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Bamburi cement's cost-cutting measures bear fruit

By Joe Ombuor | March 22nd 2021
Bamburi Cemet CEO Mr Seddiq Hassani.

Diversification of products and services has helped Bamburi Cement to navigate through the effects of Covid-19 pandemic.

Bamburi Cement Chief Executive Seddiq Hassani (pictured) said the change of strategy has enabled the 68-year-old company to navigated through the Covid-19 turbulence without laying off any of its 400 employees even as other companies falter or fold altogether.

The move, he noted, has been boosted by the company’s cost-cutting policy that has seen it innovate to save on fuel during the pandemic.

“We collect used tiles and other waste material that we burn to high temperature in our kilns to produce energy, a process that also helps clean the environment. Another area where Bamburi has emerged a champion is borne out by our achievement at Haller Park in Mombasa that is today a tourist attraction from a desolate quarry," he said in an interview.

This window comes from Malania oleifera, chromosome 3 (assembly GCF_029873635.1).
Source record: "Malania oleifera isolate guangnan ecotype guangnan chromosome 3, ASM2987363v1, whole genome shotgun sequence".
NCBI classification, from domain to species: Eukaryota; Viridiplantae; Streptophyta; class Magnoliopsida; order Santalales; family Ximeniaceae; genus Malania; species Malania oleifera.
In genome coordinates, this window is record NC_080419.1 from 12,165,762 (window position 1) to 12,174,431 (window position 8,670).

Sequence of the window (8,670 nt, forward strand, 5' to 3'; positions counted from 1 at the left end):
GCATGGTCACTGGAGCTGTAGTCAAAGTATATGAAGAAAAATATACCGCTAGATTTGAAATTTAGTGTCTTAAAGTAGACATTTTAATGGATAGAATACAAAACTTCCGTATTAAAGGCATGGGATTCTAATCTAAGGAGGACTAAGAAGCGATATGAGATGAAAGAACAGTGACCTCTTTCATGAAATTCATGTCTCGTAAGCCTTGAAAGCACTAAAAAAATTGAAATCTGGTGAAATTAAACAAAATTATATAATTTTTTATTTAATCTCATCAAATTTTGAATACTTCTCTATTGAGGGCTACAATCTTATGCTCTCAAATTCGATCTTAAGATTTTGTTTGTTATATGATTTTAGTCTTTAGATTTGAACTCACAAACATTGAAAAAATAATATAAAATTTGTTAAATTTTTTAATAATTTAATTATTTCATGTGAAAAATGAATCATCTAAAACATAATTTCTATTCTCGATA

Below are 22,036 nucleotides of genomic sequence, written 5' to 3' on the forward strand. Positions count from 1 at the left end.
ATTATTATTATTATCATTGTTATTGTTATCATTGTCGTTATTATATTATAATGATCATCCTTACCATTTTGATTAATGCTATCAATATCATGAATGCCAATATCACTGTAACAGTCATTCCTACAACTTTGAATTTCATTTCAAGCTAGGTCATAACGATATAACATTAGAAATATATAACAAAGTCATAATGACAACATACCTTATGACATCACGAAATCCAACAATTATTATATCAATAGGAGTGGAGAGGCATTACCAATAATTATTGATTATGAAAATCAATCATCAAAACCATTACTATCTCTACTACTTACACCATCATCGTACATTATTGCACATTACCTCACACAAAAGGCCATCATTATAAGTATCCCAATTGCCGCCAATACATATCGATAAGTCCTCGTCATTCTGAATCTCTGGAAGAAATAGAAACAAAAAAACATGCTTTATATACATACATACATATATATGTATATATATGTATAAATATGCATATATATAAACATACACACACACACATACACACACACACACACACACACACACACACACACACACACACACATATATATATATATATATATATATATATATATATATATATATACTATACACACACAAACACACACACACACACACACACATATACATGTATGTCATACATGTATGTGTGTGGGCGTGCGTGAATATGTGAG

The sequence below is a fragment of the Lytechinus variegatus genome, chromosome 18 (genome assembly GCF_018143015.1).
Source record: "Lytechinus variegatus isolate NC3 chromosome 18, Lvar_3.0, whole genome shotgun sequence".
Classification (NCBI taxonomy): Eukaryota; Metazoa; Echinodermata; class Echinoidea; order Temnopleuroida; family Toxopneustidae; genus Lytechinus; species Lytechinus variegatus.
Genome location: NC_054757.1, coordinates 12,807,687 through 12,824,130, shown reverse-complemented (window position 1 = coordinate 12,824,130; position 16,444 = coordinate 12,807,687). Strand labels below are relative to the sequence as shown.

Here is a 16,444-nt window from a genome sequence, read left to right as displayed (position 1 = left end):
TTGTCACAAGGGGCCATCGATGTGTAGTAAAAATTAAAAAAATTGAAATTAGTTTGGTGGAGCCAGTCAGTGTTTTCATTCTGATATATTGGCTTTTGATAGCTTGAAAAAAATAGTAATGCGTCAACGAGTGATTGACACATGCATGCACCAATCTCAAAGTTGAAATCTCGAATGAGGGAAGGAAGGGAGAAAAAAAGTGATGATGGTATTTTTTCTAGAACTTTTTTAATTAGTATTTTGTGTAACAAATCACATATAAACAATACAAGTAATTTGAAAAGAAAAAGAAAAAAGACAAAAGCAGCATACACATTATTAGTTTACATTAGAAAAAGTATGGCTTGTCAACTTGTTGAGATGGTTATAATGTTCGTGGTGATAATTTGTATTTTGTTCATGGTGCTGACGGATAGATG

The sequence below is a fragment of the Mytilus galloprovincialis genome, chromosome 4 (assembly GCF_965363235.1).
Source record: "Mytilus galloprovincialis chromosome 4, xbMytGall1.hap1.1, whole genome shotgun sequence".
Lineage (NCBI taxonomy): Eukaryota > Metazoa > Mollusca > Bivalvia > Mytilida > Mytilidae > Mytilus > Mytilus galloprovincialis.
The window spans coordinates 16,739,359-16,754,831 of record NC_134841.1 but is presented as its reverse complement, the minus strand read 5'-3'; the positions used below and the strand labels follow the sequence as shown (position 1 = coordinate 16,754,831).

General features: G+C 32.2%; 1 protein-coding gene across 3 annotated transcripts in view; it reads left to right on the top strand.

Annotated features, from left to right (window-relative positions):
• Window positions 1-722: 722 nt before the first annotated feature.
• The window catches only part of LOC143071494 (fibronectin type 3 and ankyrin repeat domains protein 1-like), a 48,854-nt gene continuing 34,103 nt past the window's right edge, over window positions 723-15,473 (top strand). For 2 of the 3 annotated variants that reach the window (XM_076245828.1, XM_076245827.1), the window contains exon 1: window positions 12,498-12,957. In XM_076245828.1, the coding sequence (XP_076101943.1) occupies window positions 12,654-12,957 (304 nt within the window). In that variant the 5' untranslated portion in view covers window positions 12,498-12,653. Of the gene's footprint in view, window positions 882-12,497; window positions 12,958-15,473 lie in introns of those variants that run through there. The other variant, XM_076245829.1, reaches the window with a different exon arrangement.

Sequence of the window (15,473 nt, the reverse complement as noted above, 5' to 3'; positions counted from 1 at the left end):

“It is through such deliberate efforts that Bamburi’s annual cement output of two million tonnes per year has remained constant during the pandemic, except for a slight shock between March and June 2020.”

Hassani noted that they also make revenue from drawings of houses and other projects for customers on request and ensure construction specifications are adhered to.

“We made the protection of our employees and the business our priority. We ensured the older cadre worked from home. To protect the business, we stopped all non-essential expenditure and capitalised on innovation,” he noted.

He admitted that the first few months of 2020 when the virus was first reported in Kenya saw a dip in the firm’s operations.

He says things started getting better in July 2020, when the company committed Sh15.6 million to help in the fight against the pandemic.


Covid 19 Time Series


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